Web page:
As organisations become more complex, the need for dialogue, understanding and the willingness for leaders to check assumptions and listen to diverse perspectives is essential. One way to do that effectively is through reverse mentoring.
In reverse mentoring the traditional mentee and mentor role is swapped. Senior leaders adopt the mentee role, while younger generations step into the mentor role – sharing their ideas and insights on a range of relevant topics.
It provides a simple yet invaluable way of helping overcome some of the challenges leaders face.
It is easy for leaders to get stuck in their ways and to see the traits that landed them in their position as the capability that will carry them forward. However, in a continuously changing world success requires leaders to embrace the notion that successful organisational transformation, requires not just change for those around them, but personal change for themselves.
Harvard Professors, Robert Kegan and Lisa Lahey, who have studied why many crucial organisational change efforts fail, found that one of the core problems is the gap between what is required and the leader’s level of development. In their book, ‘How the way we talk can change the way we work’, they write “…it may be nearly impossible for us to bring about any important change in a system or organisation without changing ourselves (at least somewhat)…”
Reverse mentoring helps to provide that opportunity for leaders to hear different perspectives, to bridge the knowledge gap and deepen their understanding of how younger generations think. That process helps to challenge their assumptions about what is, and what could be.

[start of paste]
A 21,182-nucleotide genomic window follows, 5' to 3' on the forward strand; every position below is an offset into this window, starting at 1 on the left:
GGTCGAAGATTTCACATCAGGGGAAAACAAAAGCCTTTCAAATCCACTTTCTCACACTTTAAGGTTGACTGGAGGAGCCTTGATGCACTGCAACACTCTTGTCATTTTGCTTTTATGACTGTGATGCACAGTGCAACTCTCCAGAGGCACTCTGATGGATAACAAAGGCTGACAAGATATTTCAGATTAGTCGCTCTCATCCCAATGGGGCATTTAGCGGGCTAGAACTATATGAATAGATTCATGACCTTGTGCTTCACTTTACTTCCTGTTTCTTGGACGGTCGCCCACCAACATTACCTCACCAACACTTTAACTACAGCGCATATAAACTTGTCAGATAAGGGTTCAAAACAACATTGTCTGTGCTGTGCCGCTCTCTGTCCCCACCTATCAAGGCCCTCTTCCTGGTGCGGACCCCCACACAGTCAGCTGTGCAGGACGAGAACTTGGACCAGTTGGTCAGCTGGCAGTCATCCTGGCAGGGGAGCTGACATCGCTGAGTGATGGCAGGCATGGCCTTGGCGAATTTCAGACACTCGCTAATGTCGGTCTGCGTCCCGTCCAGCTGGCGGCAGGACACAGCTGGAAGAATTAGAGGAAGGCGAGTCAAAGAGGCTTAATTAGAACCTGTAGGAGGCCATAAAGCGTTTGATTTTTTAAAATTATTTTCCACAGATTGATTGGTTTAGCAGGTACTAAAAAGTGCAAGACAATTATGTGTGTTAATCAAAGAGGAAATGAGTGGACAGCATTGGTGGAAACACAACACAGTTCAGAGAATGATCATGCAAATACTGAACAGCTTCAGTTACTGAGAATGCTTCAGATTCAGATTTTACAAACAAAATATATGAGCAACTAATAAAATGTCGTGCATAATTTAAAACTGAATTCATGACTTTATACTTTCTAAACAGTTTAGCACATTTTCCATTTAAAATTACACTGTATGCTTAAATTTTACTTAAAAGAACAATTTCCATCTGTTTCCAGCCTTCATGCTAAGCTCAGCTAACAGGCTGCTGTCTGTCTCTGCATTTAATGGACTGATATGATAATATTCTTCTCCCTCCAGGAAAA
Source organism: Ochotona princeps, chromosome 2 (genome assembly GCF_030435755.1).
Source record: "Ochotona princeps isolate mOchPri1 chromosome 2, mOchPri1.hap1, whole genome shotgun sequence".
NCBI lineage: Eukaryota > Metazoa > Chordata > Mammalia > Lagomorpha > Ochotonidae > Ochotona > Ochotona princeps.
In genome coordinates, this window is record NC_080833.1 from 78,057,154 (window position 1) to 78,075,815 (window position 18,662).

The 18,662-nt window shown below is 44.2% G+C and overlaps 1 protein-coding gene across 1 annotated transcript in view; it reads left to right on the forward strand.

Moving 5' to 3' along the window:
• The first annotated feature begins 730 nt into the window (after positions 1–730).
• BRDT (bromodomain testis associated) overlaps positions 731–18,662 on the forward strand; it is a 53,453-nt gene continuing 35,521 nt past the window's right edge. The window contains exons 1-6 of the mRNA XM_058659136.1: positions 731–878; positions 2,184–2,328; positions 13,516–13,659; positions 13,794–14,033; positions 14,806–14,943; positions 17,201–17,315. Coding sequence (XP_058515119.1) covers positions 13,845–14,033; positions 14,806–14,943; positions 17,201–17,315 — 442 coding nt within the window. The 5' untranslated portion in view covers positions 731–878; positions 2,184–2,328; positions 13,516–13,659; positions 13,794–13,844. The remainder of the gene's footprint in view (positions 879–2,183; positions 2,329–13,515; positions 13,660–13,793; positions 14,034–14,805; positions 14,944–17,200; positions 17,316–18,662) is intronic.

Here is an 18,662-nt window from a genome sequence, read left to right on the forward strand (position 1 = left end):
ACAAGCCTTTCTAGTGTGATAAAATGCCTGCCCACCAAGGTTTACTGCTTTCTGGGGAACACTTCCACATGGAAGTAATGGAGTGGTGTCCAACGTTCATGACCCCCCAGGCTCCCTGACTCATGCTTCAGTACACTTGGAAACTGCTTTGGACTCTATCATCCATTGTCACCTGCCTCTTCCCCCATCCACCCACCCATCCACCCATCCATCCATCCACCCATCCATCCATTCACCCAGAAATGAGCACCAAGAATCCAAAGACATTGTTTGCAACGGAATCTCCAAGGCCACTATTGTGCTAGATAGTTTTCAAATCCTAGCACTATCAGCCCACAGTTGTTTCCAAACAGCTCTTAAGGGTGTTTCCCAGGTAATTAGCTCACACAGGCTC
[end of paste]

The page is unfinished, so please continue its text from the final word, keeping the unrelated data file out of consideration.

Deliberately seeking out differences of opinion is critical, because it is a diversity of thought that supports more effective decision making.
Encourages a learning culture
The downfall of many great companies is often traced to the hubris and arrogance of their leaders. Having a fixed mindset, the leaders close themselves off from feedback and feel they have nothing more to learn. They shut down any dissenting opinion, convinced of their infallibility.
A 2011 study by the University of Southern California and London Business School (Power and over confident decision making) found there’s a correlation between over-confidence and how much power a person has. The more power a person feels, the more confident they are of the accuracy of their thoughts and beliefs. As a result, people in powerful positions are more confident that their opinions are right.
Organisational hierarchies are the very definition of power structures. Typically, the further up the leadership totem pole the more power a person has.
By participating in reverse mentoring leaders are placed in a position where their role is to learn, listen and be curious. Consequently, adopting that role may challenge leaders who want to have all the answers and be seen as an expert.
Leadership that is fit for the future is about unlearning, adapting and learning. Leaders need people around them who challenge how they think and consequently, help to disrupt their default thinking patterns. While at an organisational level, creating an environment where learning, at all levels of the organisation, is supported is vital for healthy, adaptive and sustainable progress.
It’s not just the leaders who benefit. The mentor benefits as they gain exposure to other parts of the organisation, build new relationships and learn from observing the senior leader in action. As well, by deepening relationships, it provides new avenues for the younger generation to speak up, have a voice and share their opinion.
In this way, reverse mentoring helps to develop and nurture talent in the organisation.
The wisdom that mentoring brings flows both ways when those involved are open to what arises when they listen and are willing to get curious about what they don’t understand.
Commentary by Michelle Gibbings. Here’s what you’ve missed?
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